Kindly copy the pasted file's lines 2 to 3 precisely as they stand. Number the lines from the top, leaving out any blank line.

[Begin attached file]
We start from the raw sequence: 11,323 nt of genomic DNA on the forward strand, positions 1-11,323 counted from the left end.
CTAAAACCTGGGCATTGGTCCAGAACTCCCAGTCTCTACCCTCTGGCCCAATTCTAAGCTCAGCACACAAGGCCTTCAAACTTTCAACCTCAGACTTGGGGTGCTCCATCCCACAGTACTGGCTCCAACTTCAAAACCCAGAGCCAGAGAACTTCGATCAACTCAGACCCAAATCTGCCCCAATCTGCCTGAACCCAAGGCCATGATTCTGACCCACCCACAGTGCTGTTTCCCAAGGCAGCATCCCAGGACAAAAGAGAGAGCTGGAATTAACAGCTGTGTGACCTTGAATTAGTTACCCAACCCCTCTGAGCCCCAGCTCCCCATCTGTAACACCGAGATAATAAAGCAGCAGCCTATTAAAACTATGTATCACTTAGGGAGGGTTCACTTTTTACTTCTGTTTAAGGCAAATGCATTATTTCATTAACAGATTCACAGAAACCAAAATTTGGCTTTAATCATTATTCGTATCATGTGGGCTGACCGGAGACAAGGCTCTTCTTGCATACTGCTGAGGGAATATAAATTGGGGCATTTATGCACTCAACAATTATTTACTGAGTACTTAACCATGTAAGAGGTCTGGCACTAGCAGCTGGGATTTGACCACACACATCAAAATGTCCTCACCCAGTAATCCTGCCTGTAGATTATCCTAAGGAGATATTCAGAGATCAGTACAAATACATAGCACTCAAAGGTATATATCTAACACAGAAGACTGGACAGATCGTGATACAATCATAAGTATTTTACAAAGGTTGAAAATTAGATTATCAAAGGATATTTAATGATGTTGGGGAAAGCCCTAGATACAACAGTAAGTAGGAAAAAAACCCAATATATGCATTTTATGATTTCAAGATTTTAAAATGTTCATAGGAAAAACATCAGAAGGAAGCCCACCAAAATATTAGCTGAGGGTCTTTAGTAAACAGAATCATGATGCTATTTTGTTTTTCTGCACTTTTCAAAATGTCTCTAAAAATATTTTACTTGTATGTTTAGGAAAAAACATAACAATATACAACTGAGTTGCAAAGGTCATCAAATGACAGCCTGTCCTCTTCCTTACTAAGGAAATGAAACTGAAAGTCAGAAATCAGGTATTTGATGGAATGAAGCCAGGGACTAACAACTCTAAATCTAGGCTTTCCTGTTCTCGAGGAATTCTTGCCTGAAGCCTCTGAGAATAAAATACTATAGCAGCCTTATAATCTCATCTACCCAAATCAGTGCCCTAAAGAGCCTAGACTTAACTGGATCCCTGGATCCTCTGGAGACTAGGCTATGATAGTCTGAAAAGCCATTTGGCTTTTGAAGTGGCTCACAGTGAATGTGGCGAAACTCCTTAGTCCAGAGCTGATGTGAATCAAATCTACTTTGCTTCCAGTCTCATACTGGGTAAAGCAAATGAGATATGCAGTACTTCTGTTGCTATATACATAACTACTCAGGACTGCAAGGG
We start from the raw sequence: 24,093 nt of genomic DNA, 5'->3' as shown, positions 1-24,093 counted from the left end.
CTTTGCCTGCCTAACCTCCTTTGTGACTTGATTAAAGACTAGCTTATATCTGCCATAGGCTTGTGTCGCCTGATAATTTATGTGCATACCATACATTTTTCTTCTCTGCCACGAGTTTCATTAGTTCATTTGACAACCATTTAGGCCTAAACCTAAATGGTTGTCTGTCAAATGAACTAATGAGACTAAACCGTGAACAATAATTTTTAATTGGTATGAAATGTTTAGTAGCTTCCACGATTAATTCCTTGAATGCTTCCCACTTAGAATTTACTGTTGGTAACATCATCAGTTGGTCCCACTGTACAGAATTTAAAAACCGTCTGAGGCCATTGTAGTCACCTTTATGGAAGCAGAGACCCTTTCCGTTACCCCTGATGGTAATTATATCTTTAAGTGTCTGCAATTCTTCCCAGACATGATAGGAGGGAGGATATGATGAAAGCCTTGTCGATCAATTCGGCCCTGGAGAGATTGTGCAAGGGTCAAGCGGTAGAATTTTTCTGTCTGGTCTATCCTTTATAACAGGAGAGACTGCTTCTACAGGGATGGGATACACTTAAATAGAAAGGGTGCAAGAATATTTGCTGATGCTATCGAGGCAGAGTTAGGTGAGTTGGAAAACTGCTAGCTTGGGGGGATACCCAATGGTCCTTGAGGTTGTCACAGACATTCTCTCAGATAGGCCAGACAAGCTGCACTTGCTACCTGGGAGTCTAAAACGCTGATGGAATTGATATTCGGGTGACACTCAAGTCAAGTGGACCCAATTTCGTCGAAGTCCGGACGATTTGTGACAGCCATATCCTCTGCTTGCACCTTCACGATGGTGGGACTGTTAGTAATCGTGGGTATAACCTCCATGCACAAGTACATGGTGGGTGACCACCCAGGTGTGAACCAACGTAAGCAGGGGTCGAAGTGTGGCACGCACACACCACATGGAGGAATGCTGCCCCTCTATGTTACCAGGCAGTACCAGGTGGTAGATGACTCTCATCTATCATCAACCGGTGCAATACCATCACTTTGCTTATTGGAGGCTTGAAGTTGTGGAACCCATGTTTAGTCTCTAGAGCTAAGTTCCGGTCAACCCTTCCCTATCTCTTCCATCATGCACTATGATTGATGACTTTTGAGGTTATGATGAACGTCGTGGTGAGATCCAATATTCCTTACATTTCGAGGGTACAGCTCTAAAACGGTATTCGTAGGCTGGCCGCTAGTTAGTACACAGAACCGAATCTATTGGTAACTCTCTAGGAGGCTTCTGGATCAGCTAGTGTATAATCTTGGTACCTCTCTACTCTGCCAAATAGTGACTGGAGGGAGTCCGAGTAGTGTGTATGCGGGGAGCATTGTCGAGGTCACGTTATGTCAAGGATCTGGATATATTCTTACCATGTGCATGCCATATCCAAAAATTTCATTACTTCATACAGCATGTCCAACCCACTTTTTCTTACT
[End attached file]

CTAAAACCTGGGCATTGGTCCAGAACTCCCAGTCTCTACCCTCTGGCCCAATTCTAAGCTCAGCACACAAGGCCTTCAAACTTTCAACCTCAGACTTGGGGTGCTCCATCCCACAGTACTGGCTCCAACTTCAAAACCCAGAGCCAGAGAACTTCGATCAACTCAGACCCAAATCTGCCCCAATCTGCCTGAACCCAAGGCCATGATTCTGACCCACCCACAGTGCTGTTTCCCAAGGCAGCATCCCAGGACAAAAGAGAGAGCTGGAATTAACAGCTGTGTGACCTTGAATTAGTTACCCAACCCCTCTGAGCCCCAGCTCCCCATCTGTAACACCGAGATAATAAAGCAGCAGCCTATTAAAACTATGTATCACTTAGGGAGGGTTCACTTTTTACTTCTGTTTAAGGCAAATGCATTATTTCATTAACAGATTCACAGAAACCAAAATTTGGCTTTAATCATTATTCGTATCATGTGGGCTGACCGGAGACAAGGCTCTTCTTGCATACTGCTGAGGGAATATAAATTGGGGCATTTATGCACTCAACAATTATTTACTGAGTACTTAACCATGTAAGAGGTCTGGCACTAGCAGCTGGGATTTGACCACACACATCAAAATGTCCTCACCCAGTAATCCTGCCTGTAGATTATCCTAAGGAGATATTCAGAGATCAGTACAAATACATAGCACTCAAAGGTATATATCTAACACAGAAGACTGGACAGATCGTGATACAATCATAAGTATTTTACAAAGGTTGAAAATTAGATTATCAAAGGATATTTAATGATGTTGGGGAAAGCCCTAGATACAACAGTAAGTAGGAAAAAAACCCAATATATGCATTTTATGATTTCAAGATTTTAAAATGTTCATAGGAAAAACATCAGAAGGAAGCCCACCAAAATATTAGCTGAGGGTCTTTAGTAAACAGAATCATGATGCTATTTTGTTTTTCTGCACTTTTCAAAATGTCTCTAAAAATATTTTACTTGTATGTTTAGGAAAAAACATAACAATATACAACTGAGTTGCAAAGGTCATCAAATGACAGCCTGTCCTCTTCCTTACTAAGGAAATGAAACTGAAAGTCAGAAATCAGGTATTTGATGGAATGAAGCCAGGGACTAACAACTCTAAATCTAGGCTTTCCTGTTCTCGAGGAATTCTTGCCTGAAGCCTCTGAGAATAAAATACTATAGCAGCCTTATAATCTCATCTACCCAAATCAGTGCCCTAAAGAGCCTAGACTTAACTGGATCCCTGGATCCTCTGGAGACTAGGCTATGATAGTCTGAAAAGCCATTTGGCTTTTGAAGTGGCTCACAGTGAATGTGGCGAAACTCCTTAGTCCAGAGCTGATGTGAATCAAATCTACTTTGCTTCCAGTCTCATACTGGGTAAAGCAAATGAGATATGCAGTACTTCTGTTGCTATATACATAACTACTCAGGACTGCAAGGG
We start from the raw sequence: 24,093 nt of genomic DNA, 5'->3' as shown, positions 1-24,093 counted from the left end.